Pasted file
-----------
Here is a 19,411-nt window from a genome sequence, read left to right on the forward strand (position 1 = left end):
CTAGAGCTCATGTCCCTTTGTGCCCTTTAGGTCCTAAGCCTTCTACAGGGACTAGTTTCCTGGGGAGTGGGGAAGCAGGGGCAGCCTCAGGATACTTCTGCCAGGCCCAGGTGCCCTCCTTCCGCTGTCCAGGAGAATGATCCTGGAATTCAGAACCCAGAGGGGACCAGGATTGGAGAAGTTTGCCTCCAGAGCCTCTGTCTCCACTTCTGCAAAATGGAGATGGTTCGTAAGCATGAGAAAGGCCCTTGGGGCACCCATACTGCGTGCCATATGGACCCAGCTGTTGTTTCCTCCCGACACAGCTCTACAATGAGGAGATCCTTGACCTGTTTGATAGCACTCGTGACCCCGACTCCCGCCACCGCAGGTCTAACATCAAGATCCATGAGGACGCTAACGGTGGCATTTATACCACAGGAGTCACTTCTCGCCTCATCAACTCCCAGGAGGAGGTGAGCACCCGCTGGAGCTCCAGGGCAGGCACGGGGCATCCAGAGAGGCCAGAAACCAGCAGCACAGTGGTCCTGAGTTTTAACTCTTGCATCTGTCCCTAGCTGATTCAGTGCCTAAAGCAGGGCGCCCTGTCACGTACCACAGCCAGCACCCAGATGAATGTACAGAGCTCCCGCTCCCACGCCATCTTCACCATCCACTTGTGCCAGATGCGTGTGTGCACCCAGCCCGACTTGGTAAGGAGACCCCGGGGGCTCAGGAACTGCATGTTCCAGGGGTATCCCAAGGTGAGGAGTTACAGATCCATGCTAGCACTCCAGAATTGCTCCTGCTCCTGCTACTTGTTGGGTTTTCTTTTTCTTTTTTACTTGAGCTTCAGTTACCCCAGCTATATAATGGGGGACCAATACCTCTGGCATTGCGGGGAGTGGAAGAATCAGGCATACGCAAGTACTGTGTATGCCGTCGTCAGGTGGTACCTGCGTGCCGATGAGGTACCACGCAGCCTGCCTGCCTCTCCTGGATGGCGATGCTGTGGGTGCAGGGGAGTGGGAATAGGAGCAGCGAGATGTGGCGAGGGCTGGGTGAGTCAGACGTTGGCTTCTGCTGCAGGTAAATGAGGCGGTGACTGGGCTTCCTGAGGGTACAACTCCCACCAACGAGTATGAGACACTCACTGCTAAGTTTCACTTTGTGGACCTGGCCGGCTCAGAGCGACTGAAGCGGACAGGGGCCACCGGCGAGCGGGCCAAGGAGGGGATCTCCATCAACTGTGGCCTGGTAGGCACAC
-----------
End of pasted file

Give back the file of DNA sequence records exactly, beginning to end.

Here is a 19,411-nt window from a genome sequence, read left to right on the forward strand (position 1 = left end):
CTAGAGCTCATGTCCCTTTGTGCCCTTTAGGTCCTAAGCCTTCTACAGGGACTAGTTTCCTGGGGAGTGGGGAAGCAGGGGCAGCCTCAGGATACTTCTGCCAGGCCCAGGTGCCCTCCTTCCGCTGTCCAGGAGAATGATCCTGGAATTCAGAACCCAGAGGGGACCAGGATTGGAGAAGTTTGCCTCCAGAGCCTCTGTCTCCACTTCTGCAAAATGGAGATGGTTCGTAAGCATGAGAAAGGCCCTTGGGGCACCCATACTGCGTGCCATATGGACCCAGCTGTTGTTTCCTCCCGACACAGCTCTACAATGAGGAGATCCTTGACCTGTTTGATAGCACTCGTGACCCCGACTCCCGCCACCGCAGGTCTAACATCAAGATCCATGAGGACGCTAACGGTGGCATTTATACCACAGGAGTCACTTCTCGCCTCATCAACTCCCAGGAGGAGGTGAGCACCCGCTGGAGCTCCAGGGCAGGCACGGGGCATCCAGAGAGGCCAGAAACCAGCAGCACAGTGGTCCTGAGTTTTAACTCTTGCATCTGTCCCTAGCTGATTCAGTGCCTAAAGCAGGGCGCCCTGTCACGTACCACAGCCAGCACCCAGATGAATGTACAGAGCTCCCGCTCCCACGCCATCTTCACCATCCACTTGTGCCAGATGCGTGTGTGCACCCAGCCCGACTTGGTAAGGAGACCCCGGGGGCTCAGGAACTGCATGTTCCAGGGGTATCCCAAGGTGAGGAGTTACAGATCCATGCTAGCACTCCAGAATTGCTCCTGCTCCTGCTACTTGTTGGGTTTTCTTTTTCTTTTTTACTTGAGCTTCAGTTACCCCAGCTATATAATGGGGGACCAATACCTCTGGCATTGCGGGGAGTGGAAGAATCAGGCATACGCAAGTACTGTGTATGCCGTCGTCAGGTGGTACCTGCGTGCCGATGAGGTACCACGCAGCCTGCCTGCCTCTCCTGGATGGCGATGCTGTGGGTGCAGGGGAGTGGGAATAGGAGCAGCGAGATGTGGCGAGGGCTGGGTGAGTCAGACGTTGGCTTCTGCTGCAGGTAAATGAGGCGGTGACTGGGCTTCCTGAGGGTACAACTCCCACCAACGAGTATGAGACACTCACTGCTAAGTTTCACTTTGTGGACCTGGCCGGCTCAGAGCGACTGAAGCGGACAGGGGCCACCGGCGAGCGGGCCAAGGAGGGGATCTCCATCAACTGTGGCCTGGTAGGCACAC